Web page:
top of page

What is Swing Dancing?

Swing dancing is a dance style, or a group of dances, originating from Harlem, New York with Afro-American Roots. The feeling of the dance is "swinging", as it developed to the swing style of jazz music from the 1920s to the 1940s or 50s. The most known swing dance is the lindy hop that is danced today around the whole world. Developing from dances called breakaway and Charleston, swing dancing has not only that "swinging" feeling but lots of space for improvisation between partners. Swing dancing is danced socially, not just in competitions, which makes it interactive, fun and a great time as you get to meet and dance with lots of different people and have fun outside lessons too. Below you can find information on the various styles of swing dance. At EUSDS we offer Lindy Hop, Charleston and Balboa regularly, with some Collegiate Shag and authentic Solo Jazz sprinkled in too!

Lindy Hop

The swing dance to rule them all was invented in New York and developed out of the Charleston. It has a relaxed athletic stance, plenty of opportunity for both partners to improvise and lots of fun moves. It can be slow and playful or blazingly fast with spectacular acrobatics ('air steps' or 'aerials'), and everything in between.


Lindy Hop, sometimes called "Jitterbug" by those who do not dance, is the main dance style of EUSDS and of almost all other swing dance clubs and societies across the world. Lindy Hop is one of the most influential dances of the 20th century; it was not the first true partnered swing dance (shag pre-dates it) but it is the ancestor to a huge number of later dances such as jive, rock-n-roll and even break-dancing. Dating back to the late 1920s, Lindy Hop is a Rolls Royce of dance styles, able to look really smooth and cool to slow music, and also able to fly like the wind when the tempo picks up. You can watch archive clips of authentic Lindy Hop by clicking here (where the star is the inventor of the dance, George Snowden), here (after a short into), and here (with a 50s feel).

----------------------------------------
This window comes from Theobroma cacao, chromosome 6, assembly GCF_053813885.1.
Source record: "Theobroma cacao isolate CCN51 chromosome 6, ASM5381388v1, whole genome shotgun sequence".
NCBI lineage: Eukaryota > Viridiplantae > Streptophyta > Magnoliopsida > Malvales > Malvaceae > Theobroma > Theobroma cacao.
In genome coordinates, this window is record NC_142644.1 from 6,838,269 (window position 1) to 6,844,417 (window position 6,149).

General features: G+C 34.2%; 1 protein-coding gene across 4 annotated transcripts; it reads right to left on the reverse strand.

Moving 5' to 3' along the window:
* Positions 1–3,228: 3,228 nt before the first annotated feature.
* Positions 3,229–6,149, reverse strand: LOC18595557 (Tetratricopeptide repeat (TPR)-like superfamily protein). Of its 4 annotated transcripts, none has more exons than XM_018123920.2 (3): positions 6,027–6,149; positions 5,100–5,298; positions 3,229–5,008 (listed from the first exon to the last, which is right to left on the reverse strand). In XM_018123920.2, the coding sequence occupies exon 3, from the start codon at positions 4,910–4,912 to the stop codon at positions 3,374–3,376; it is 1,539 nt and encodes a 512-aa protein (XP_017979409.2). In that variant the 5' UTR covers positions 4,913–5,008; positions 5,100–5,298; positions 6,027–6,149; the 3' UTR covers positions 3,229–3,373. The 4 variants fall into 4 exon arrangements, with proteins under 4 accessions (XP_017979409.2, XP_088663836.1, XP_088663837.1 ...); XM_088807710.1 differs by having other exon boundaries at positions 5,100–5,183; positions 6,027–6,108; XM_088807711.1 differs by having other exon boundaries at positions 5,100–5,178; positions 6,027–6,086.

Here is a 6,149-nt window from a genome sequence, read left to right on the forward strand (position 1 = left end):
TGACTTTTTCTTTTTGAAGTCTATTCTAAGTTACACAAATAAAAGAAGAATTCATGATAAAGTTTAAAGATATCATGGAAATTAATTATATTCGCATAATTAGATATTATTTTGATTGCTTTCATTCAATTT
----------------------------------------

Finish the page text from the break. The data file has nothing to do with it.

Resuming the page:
In our lessons we mainly do social Lindy Hop. This means you won't learn routines (unless for performances) but you will learn how improvise to any song with someone you might have never met before, and your feet will stay firmly on the ground for the most part. If however you want to go on and learn aerials or start competing and performing, these lessons will provide an excellent foundation!

You can start learning Lindy Hop in semester 1 or semester 2 - no experience or partner required!


This dance is a contemporary of Lindy Hop and developed on the other side of the country in California. The stance is a bit more upright, and in pure balboa, partners connect at chest level and express the music through intricate footwork, but it is also possible to open up to do fancy spins and other flashy moves with bal swing. You will learn both in our lessons. Compared to Lindy the steps are also much smaller so it is great for faster music.

Balboa is a jazz dance which can be done either to swing music or to the older, Dixieland, form of jazz. The dance dates from the 1930s, and was probably derived from Charleston and Collegiate Shag. It first became popular on the Balboa Peninsula of California in the 30s (although there are several competing stories of its origin). Pure Balboa is danced in a closed position with a chest to chest hold and, except in the 'break', this close hold is never lost. The dance is ideal for crowded floors and fast music.

Bal-Swing is a derivative of Balboa that opens out and takes up more space. Most 'balboa' classes taught round the world are actually classes in Bal-swing. Bal-swing includes all balboa and then a lot of other material besides. It is difficult to find vintage movies of Balboa. This vintage clip is of a style of Balboa/ Bal-swing that owed much to shag; it illustrates well the point that Balboa does not have to be a smooth and gliding dance!

Bal-trot is a modern invention which turns Balboa into a progressive dance that goes around the room the way that Foxtrot, Quickstep, etc. do. By dancing Bal-trot you can therefore mix with members of Footloose in ballrooms, but you still have the full repertoire of Balboa and Bal-swing moves to drop in to look really flashy!